Roughly three years ago, Apple announced that it would slowly transition away from Intel-processors to their own processors, called “Apple Silicon”. These processors use an entirely different architecture from Intel-processors (namely, the RISC-based ARM architecture), and as such, it was clear from the outset that this transition would take time.
On the one hand, Apple needed time to fix any quirks of this entirely new processor type. They got to learn lots of things, and many of the issues only became apparent once the processor was out in the wild.
On the other hand, many developers had to work on their software as well. Especially where raw computing power was crucial – such as CAD designing, video editing, or machine learning – software developers had to implement changes to their programs so that they could make full use of the new architecture.
I belonged to the first wave of users to switch to the new M1 chips back in 2020. As a daily user of large language models (LLMs), what I observed from the beginning was the transition of the Python community. Working with LLMs requires tons of computing power, and therefore, every inch of performance is important. In the beginning, working with LLMs on the M1 chips was painful, and it remained like this for several years — until today.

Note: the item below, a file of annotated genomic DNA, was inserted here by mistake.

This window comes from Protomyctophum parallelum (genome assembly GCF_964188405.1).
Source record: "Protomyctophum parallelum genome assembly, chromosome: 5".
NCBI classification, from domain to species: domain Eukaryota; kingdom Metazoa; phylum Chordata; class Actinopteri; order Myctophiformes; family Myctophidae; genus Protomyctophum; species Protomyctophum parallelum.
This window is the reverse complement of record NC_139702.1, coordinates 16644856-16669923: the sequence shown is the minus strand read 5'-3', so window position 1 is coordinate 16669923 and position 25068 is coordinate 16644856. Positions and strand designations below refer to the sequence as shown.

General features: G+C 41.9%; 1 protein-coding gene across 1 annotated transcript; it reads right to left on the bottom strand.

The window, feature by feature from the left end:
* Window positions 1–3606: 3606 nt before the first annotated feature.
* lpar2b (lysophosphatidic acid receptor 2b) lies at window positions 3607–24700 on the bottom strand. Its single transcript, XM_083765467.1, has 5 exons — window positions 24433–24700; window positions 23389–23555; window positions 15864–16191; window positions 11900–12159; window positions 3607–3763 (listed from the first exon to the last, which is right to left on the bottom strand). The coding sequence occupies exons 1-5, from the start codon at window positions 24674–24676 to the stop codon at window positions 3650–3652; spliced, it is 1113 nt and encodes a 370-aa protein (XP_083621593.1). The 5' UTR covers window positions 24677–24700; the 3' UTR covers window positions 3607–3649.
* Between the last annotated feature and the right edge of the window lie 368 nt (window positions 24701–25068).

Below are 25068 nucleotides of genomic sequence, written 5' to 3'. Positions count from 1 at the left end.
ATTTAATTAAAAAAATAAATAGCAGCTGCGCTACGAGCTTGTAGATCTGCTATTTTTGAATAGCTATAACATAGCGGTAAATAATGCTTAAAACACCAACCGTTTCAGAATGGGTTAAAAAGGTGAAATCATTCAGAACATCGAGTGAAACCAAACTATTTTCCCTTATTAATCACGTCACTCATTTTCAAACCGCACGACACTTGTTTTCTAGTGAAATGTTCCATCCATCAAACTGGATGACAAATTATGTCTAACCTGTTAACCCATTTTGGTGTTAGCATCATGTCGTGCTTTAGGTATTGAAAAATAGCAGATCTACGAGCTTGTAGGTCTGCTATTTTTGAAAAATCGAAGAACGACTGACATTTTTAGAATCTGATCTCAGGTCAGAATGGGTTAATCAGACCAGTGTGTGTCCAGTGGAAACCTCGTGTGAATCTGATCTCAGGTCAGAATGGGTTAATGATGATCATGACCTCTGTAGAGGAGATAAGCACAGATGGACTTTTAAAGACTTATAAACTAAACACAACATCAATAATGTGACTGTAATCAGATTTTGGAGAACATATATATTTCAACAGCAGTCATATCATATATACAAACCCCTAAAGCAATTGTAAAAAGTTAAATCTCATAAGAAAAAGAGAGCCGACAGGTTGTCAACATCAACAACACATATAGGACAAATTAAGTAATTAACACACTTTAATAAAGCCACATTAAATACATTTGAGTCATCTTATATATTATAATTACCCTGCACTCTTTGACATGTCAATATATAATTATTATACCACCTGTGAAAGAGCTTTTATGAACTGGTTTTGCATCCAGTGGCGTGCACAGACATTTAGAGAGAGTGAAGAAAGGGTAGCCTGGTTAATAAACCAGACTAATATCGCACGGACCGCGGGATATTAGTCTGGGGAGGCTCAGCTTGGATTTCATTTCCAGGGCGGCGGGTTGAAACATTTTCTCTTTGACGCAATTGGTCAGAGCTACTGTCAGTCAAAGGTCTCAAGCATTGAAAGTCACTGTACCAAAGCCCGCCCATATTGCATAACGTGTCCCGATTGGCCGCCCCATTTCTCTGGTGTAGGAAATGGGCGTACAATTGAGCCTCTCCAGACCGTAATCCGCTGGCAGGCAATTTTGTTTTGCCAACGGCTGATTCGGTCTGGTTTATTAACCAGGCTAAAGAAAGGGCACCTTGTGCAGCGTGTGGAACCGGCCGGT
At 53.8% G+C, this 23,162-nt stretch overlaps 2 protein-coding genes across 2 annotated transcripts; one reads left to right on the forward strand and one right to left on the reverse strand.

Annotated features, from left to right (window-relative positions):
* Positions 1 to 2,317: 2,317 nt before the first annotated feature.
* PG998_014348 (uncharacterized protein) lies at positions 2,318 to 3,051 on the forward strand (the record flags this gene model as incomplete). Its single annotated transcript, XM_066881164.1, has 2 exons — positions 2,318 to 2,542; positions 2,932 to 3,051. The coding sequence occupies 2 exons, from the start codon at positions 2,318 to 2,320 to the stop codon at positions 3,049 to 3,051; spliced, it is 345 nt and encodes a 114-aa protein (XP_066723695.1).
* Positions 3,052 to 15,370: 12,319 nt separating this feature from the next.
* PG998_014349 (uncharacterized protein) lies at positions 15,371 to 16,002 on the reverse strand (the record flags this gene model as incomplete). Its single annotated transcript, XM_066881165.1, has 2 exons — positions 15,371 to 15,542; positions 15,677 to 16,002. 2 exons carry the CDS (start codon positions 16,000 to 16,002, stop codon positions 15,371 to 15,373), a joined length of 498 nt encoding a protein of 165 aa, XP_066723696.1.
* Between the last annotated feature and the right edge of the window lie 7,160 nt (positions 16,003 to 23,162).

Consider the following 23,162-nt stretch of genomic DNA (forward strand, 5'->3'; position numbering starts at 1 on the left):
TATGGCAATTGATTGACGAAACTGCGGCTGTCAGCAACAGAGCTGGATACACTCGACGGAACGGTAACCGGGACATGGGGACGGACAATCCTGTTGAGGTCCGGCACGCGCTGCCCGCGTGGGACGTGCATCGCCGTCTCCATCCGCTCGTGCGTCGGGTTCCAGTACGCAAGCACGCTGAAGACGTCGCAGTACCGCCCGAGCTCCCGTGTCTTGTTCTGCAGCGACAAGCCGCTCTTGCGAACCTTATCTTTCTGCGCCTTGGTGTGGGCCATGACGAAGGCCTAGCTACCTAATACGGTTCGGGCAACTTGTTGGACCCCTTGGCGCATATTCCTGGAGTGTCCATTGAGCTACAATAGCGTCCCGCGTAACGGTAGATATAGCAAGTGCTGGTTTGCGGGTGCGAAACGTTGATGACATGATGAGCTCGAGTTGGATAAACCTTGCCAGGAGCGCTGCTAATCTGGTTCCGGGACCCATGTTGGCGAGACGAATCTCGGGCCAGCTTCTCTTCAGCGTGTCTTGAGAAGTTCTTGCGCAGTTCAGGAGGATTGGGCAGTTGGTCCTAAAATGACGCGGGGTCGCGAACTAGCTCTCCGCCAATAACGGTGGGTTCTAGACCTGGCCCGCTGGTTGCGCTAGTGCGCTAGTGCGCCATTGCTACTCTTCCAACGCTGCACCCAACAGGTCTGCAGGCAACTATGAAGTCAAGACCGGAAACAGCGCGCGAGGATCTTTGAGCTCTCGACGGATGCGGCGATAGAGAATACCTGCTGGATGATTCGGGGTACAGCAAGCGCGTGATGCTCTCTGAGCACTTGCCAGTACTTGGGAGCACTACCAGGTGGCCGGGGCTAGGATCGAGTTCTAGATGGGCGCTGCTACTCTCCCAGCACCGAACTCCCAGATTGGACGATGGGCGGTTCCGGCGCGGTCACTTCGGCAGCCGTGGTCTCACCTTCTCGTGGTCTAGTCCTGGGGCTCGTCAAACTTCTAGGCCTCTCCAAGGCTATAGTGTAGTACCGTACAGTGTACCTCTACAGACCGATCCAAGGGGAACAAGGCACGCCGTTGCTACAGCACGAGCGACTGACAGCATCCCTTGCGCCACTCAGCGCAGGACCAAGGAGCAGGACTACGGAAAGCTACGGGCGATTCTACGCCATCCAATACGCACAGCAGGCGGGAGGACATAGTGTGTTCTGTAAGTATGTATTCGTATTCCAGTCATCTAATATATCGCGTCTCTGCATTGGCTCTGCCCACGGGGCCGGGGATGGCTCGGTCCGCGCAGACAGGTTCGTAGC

Today, I feel that the transition is finally ending, because PyTorch now has enough support for the Apple Silicon devices that inference even with very large models is blazingly fast. Thus, I decided to write up some notes reflecting on the journey behind us.
In the Beginning there were Errors
As soon as I bought the M1 MacBook Pro back in 2020, I needed to set up a data analysis pipeline. I had just started my PhD and knew that I was going to need the Python ecosystem, since I was starting to home in on text analysis.
Naturally, because Apple Silicon was still so new, support for its new architecture was abysmal. It was so bad, in fact, that at first I simply couldn’t use most data science libraries, because they required the old Intel-architecture.